Surveys split on outlook for international enrolment

The results of two surveys give conflicting messages about the willingness of international students to enrol in courses in United States universities that had awarded them places – also known as the yield rate.

Contrary to fears of a potential large drop in the number of admitted new international students actually enrolling in US higher education institutions in autumn 2017, the yield rate for international undergraduates remains steady overall, according to a survey based on responses from 112 colleges and universities, published by the Institute of International Education or IIE on 6 July.

But in a separate survey for the Council of Graduate Schools, also published on 6 July, nearly half of deans of graduate schools reported declines in yield rates, and just under one in three reported declines at doctoral level.

Recent debates over visa and immigration policy – including the controversy surrounding President Donald Trump’s Executive Order banning entry from six Muslim-majority countries – have raised concerns among US higher education institutions regarding the desire and ability of international students to travel to the United States for their education.

Both surveys were conducted before the 26 June Supreme Court ruling that complicated the situation further by partially lifting the injunction on Trump’s ban but exempting students who had been offered admission to US colleges and universities.

According to the IIE national study, among the 112 colleges that provided data, there was a 2% decline in the expected yield rate this year compared to last year. Overall, international undergraduate yield has dipped slightly from 26% to 24% from autumn 2016 to autumn 2017.

The 2% decline is comparable to shifts in the domestic (US) student yield reported by institutional respondents, which fell from 30% to 28% over the same time period.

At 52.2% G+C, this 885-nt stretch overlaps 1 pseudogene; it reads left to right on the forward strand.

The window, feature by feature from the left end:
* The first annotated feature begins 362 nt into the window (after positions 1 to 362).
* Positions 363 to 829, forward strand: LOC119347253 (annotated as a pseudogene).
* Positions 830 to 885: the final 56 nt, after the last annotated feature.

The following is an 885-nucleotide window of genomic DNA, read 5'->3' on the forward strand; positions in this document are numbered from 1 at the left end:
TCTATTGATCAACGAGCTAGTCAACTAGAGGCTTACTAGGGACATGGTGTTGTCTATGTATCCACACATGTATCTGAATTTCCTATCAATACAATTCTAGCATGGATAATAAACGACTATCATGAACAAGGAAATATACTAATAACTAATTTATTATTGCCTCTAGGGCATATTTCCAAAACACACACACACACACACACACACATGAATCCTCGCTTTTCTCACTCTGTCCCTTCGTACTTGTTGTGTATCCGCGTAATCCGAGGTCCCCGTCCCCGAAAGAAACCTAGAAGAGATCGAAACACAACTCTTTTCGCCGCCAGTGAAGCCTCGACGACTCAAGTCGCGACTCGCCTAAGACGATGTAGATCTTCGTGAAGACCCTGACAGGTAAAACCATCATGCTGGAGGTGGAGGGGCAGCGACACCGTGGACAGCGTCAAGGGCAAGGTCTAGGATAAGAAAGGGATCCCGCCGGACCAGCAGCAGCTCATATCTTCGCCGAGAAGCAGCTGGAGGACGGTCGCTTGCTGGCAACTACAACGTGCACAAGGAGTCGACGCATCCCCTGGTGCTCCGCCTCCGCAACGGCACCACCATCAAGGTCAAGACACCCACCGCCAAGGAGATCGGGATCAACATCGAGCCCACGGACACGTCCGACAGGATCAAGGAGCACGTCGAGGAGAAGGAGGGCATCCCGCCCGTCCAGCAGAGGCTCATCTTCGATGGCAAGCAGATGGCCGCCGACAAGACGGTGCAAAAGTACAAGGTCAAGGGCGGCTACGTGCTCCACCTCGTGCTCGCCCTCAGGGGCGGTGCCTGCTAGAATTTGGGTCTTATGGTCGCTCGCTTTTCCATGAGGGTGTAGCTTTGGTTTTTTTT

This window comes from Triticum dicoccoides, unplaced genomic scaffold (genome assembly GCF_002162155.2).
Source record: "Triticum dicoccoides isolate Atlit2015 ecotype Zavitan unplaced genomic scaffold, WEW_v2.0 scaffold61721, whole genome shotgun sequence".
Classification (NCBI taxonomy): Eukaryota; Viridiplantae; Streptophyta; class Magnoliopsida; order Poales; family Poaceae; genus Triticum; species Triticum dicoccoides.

The findings should be treated with caution, however, because the sample of responding institutions is small.

IIE said uncertainty plays a large role in the admission cycle as the start of the 2017-18 academic year draws near.

With more than a million international students pursuing higher education in the United States and contributing more than US$36 billion to the United States economy, US colleges and universities have taken active steps to encourage these students to enrol in their institutions in the autumn, IIE said.

While some institutions are feeling variations more than others, responding campuses are expressing cautious optimism that enrolments by new students will not decline as much as they had feared, and some may even see increases due to steps they had taken in spring, IIE said.

Allan Goodman, IIE president, said: “The intellectual contributions and diverse cultural perspectives that international students bring to US campuses are extremely valuable. Educators are letting students know they are welcome here and working to prepare them for a successful academic experience in the United States.

“It is important that we all continue to address students’ needs and concerns in the coming year.”

’Substantial downward changes’